What is Active Fans?

What is Active Fans?

Active Fans aims to reach people (both men and women) over 35 who would like to get physically active again as well as making lifestyle changes and improving their diets. This programme is being funded by Erasmus+ Sport, coordinated by EFDN and it is delivered in collaboration with nine partners. These project partners are: Fulham FC Foundation, Vitesse Betrokken, Bayer 04 Leverkusen, Rangers FC Foundation, Ferencvaros TC, PSV Foundation, Feyenoord Rotterdam, KAA Gent and Valerenga Fotball.

Through this programme, participants get to learn about nutrition as they get more physically active and begin to feel the benefits of weight loss and increased energy. There has been a few clubs and organisations across Europe who have developed methodologies for similar programmes which promote physical activity and a healthy lifestyle for the mentioned target group. The goal is to develop a user-friendly, cost-effective and innovative methodology that can be used by all interested sport and football clubs in Europe. The Active Fans methodology will be based on the Football Fans in Training (FFIT) methodology and the feedback from the programme partners. The development and optimisation of the Football Fans in Training (FFIT) programme was undertaken by a research team led by Glasgow University on partnership with the SPFL Trust. We gratefully acknowledge some source material from the Nutrition & Dietetic Department, NHS Forth Valley and Men’s Health Clinic, Camelon, Falkirk. The programme development is described in Gray et al (2013), the results of the programme evaluation are reported in Wyke et al (2015) and Hunt et al (2014).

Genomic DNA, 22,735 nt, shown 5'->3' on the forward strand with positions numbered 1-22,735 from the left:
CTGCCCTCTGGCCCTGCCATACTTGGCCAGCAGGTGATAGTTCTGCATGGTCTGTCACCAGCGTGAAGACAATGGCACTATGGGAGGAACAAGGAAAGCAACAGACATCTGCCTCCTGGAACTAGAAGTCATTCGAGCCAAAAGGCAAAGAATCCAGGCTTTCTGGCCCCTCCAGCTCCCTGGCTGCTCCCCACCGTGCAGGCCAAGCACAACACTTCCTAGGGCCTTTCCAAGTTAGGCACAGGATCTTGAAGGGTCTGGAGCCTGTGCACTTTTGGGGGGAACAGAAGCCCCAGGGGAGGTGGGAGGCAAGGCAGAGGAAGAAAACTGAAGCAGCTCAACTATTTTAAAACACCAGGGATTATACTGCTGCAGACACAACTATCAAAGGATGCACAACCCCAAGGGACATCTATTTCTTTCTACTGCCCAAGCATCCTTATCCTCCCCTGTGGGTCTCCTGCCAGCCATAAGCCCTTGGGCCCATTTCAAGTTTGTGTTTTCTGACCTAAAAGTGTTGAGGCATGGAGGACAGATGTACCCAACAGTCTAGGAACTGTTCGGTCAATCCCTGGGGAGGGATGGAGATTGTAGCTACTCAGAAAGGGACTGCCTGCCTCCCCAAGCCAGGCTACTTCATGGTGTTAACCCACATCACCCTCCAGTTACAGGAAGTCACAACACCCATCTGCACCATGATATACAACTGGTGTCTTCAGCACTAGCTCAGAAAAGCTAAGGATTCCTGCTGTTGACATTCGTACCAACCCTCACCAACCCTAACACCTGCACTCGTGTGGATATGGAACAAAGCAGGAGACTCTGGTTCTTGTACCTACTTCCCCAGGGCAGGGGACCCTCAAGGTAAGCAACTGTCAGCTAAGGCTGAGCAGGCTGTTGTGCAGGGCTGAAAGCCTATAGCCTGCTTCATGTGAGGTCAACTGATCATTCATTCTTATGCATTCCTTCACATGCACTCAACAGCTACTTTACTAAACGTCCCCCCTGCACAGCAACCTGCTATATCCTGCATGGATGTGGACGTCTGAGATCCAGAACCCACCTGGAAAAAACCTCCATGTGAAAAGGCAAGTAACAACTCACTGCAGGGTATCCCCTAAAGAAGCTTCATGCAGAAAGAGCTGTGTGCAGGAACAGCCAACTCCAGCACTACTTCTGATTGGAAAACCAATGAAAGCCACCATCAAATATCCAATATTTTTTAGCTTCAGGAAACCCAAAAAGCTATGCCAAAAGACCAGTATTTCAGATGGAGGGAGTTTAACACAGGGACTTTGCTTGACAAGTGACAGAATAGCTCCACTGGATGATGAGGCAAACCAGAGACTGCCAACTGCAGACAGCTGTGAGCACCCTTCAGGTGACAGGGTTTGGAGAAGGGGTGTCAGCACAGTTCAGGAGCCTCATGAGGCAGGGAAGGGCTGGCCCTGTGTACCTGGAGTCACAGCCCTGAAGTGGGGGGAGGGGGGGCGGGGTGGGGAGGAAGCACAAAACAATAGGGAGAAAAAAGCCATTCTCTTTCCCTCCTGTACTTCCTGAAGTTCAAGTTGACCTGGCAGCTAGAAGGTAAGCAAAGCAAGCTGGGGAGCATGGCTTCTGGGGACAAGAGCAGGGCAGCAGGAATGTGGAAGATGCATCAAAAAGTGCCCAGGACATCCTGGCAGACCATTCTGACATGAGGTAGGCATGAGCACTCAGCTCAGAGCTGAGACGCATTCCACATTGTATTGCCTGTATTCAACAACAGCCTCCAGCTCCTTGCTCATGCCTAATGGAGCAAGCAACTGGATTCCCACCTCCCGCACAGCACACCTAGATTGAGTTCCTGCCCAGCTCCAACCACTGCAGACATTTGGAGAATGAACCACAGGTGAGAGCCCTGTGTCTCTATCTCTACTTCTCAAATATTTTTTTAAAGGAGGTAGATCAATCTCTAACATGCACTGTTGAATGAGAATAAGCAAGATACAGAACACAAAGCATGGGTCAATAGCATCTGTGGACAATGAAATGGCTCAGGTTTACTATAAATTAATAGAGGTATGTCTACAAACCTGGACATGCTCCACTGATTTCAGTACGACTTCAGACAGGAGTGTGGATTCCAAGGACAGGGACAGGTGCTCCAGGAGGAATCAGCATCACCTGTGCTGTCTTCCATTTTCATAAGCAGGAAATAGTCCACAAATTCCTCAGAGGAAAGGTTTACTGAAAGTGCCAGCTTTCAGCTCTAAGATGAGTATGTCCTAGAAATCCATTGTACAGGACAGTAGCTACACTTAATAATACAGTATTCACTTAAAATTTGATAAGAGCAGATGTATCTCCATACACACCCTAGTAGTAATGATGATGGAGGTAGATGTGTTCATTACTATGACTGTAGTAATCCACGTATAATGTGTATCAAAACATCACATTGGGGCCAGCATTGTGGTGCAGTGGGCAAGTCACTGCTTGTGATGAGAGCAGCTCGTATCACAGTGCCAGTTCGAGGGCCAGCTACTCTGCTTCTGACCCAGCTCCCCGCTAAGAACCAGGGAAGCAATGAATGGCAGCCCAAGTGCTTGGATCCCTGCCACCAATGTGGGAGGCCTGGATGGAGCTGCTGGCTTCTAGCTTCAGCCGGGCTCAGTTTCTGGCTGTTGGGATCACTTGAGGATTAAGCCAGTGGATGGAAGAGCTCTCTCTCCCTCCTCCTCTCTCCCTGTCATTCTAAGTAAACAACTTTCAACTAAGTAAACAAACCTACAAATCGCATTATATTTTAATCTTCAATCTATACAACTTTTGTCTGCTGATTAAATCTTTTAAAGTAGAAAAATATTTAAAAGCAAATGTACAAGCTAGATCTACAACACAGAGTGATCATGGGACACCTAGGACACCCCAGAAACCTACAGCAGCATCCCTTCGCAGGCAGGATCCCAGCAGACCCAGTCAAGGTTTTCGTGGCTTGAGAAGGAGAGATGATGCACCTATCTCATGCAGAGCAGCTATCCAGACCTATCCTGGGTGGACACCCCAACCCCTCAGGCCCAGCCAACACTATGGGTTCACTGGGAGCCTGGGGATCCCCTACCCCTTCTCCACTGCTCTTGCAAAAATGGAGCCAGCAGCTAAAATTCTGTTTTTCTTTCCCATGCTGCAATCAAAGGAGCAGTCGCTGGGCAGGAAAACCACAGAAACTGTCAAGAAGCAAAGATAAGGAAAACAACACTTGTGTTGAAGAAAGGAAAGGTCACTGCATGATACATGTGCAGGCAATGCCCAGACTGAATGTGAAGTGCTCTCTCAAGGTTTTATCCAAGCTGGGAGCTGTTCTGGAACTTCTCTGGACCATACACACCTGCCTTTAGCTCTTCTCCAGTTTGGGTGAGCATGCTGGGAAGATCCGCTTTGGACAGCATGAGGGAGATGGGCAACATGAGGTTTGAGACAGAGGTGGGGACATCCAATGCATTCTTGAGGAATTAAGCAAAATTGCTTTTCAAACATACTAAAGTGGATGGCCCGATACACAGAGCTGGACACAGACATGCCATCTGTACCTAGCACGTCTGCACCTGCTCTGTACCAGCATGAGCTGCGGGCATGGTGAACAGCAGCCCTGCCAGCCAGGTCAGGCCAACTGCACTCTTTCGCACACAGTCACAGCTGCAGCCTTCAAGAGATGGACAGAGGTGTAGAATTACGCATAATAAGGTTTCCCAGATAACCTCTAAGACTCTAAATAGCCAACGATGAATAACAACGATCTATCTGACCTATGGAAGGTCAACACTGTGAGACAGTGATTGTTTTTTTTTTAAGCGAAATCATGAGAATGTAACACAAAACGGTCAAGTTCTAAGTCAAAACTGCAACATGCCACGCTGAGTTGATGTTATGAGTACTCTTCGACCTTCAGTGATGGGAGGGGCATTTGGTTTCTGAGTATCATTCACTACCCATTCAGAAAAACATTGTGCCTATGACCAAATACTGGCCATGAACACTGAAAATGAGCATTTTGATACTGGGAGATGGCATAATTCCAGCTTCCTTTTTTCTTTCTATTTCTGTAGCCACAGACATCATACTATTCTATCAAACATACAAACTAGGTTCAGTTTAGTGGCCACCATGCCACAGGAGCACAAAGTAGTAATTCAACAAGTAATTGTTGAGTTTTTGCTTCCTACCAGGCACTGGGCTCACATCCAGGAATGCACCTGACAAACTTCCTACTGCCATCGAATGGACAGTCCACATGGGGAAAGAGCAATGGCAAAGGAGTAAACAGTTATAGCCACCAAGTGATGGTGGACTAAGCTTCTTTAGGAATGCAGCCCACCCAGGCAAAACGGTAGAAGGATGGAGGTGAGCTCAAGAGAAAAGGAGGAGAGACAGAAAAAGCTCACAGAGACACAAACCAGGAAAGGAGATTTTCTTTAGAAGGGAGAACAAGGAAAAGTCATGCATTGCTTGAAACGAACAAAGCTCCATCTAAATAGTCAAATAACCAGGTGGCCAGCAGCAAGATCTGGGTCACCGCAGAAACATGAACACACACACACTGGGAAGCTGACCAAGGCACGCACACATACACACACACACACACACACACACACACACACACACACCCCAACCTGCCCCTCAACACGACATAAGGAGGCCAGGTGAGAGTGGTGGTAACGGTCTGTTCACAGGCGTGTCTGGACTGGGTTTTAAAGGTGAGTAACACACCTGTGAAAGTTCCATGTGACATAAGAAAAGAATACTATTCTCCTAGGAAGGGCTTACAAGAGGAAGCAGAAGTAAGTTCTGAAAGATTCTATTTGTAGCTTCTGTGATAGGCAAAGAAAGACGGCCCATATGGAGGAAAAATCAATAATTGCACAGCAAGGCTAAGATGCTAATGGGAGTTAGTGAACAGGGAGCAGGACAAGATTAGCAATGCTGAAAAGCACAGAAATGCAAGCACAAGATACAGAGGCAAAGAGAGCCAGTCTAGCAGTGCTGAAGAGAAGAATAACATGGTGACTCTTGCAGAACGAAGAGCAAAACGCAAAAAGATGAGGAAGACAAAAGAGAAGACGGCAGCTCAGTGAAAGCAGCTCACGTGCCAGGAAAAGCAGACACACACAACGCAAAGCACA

This project promotes the aims of the HEPA Guidelines and the true European values of sport and proceeds to increase the awareness in regards to the role of sport in promoting health-enhancing physical activities, social inclusion and equal opportunities. Additionally, the Active Fans project also ensures increased participation in sport, physical activity and voluntary activity of a target group that can be considered hard to reach.

The project objectives have been shaped and agreed via an extensive consultation process with all project partners, informed by the specific challenges faced within each of the individual European territories with regard to sport for all and social inclusion. Through this process, people aged 35 and over were consistently identified as the key demographic target group that needs to be addressed in the near future.

Several social policy outcomes have been identified in order to deliver the highest levels of added value and ensure the maximum impact on European policy objectives in sport. These include enhancing the number of physical activities within the target group, promoting the European guidelines on health-enhancing physical activities (HEPA), enhancing the number of social contacts of local participants and promoting this new innovative football/sport methodology to a wide range of stakeholders in countries all around Europe.